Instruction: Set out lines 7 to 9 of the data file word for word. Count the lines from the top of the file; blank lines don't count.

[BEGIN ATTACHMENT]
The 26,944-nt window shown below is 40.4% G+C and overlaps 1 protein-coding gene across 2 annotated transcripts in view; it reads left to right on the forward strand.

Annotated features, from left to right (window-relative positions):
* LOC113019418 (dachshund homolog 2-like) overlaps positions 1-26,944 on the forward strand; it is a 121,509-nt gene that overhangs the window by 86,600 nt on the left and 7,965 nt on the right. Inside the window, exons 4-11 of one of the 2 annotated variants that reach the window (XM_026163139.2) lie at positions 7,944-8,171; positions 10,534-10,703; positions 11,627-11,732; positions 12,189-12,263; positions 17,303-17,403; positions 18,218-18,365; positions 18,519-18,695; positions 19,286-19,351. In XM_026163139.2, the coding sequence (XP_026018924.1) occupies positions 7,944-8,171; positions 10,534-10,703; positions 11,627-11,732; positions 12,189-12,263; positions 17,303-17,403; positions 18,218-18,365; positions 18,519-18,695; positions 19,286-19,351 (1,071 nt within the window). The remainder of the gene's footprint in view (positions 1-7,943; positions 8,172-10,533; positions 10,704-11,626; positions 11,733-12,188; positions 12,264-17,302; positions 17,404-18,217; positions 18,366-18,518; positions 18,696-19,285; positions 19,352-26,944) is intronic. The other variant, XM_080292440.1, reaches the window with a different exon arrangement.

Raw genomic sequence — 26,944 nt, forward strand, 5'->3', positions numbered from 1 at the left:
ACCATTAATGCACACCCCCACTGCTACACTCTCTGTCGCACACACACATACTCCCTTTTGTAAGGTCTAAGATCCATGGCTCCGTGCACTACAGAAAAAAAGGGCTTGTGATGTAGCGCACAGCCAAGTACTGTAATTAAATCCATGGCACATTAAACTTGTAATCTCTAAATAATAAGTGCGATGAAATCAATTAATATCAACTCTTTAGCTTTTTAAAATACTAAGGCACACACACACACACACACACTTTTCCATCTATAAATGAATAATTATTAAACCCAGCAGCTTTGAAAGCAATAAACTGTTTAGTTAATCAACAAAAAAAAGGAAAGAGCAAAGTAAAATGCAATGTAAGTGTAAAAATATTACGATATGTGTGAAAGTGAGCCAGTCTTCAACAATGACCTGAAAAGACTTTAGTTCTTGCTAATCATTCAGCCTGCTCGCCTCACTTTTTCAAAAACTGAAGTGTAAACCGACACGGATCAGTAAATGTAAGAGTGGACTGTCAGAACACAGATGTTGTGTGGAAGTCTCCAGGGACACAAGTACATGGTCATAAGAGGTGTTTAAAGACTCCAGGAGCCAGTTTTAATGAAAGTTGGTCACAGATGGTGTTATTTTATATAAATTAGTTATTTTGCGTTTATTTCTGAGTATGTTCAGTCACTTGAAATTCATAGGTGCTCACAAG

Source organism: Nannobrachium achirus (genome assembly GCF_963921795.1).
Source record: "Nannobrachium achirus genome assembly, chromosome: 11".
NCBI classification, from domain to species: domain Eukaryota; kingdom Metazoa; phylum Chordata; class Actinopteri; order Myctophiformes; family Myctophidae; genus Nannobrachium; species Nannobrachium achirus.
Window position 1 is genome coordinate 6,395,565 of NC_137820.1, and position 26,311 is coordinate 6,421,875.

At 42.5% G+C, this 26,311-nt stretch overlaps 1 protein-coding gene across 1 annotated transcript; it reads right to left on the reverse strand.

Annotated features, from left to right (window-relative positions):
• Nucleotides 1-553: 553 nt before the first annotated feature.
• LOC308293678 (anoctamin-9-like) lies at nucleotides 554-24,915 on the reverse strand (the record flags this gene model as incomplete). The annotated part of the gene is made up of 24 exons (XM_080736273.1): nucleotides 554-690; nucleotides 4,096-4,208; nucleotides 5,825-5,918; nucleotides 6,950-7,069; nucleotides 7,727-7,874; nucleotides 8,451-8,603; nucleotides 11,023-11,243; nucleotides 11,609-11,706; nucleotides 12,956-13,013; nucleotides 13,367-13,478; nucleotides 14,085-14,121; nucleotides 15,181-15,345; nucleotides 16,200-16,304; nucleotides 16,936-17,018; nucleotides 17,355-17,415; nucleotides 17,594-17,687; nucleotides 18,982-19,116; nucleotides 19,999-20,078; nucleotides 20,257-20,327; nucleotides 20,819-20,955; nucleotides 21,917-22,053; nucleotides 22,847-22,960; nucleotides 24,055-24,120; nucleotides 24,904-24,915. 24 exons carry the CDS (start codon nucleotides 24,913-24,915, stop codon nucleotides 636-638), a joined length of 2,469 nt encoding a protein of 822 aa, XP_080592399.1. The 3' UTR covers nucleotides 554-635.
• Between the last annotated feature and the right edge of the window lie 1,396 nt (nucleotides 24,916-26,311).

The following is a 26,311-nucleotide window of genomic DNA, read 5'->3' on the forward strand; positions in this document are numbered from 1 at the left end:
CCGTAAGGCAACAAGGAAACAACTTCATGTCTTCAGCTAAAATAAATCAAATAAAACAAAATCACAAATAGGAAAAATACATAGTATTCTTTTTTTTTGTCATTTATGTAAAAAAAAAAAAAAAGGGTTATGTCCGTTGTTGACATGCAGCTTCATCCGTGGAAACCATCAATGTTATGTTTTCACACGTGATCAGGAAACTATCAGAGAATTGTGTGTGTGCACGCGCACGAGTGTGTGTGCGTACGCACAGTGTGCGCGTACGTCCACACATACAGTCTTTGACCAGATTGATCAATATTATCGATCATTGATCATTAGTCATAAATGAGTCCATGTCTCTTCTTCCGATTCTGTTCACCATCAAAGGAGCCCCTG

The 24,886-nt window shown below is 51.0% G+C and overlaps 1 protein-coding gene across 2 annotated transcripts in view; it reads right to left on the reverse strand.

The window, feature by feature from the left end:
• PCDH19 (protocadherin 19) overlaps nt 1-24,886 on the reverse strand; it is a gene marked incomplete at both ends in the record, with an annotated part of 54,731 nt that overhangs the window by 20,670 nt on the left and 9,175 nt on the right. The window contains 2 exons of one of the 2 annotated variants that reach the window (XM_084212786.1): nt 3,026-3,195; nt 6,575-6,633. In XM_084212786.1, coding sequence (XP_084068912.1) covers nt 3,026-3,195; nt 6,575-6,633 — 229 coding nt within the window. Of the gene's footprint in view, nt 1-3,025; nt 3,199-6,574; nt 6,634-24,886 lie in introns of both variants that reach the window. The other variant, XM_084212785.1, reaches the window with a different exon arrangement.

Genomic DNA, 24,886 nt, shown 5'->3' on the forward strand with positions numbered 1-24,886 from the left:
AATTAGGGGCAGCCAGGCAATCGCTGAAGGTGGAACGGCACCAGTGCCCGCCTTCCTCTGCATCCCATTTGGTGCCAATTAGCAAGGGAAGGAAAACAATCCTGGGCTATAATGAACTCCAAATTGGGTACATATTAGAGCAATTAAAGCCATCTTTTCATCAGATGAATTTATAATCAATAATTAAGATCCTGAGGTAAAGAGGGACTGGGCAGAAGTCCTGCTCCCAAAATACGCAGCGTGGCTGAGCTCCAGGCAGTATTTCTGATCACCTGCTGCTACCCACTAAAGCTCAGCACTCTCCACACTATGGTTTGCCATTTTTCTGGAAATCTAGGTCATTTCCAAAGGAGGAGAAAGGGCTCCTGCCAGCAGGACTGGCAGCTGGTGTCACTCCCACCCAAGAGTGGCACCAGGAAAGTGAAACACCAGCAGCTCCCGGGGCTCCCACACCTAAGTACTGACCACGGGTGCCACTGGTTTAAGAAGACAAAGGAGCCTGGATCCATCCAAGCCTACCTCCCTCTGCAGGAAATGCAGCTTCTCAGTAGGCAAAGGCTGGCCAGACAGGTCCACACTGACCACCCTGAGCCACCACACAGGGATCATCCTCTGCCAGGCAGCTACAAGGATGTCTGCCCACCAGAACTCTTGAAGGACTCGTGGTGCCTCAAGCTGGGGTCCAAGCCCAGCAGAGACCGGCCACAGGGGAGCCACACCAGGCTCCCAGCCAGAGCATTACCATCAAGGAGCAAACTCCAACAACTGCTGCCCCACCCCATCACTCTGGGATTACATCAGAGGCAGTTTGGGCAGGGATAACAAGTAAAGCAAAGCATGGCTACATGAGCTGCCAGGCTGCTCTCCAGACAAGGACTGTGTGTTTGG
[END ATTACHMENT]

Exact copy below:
Source record: "Nannobrachium achirus genome assembly, chromosome: 11".
NCBI classification, from domain to species: domain Eukaryota; kingdom Metazoa; phylum Chordata; class Actinopteri; order Myctophiformes; family Myctophidae; genus Nannobrachium; species Nannobrachium achirus.
Window position 1 is genome coordinate 6,395,565 of NC_137820.1, and position 26,311 is coordinate 6,421,875.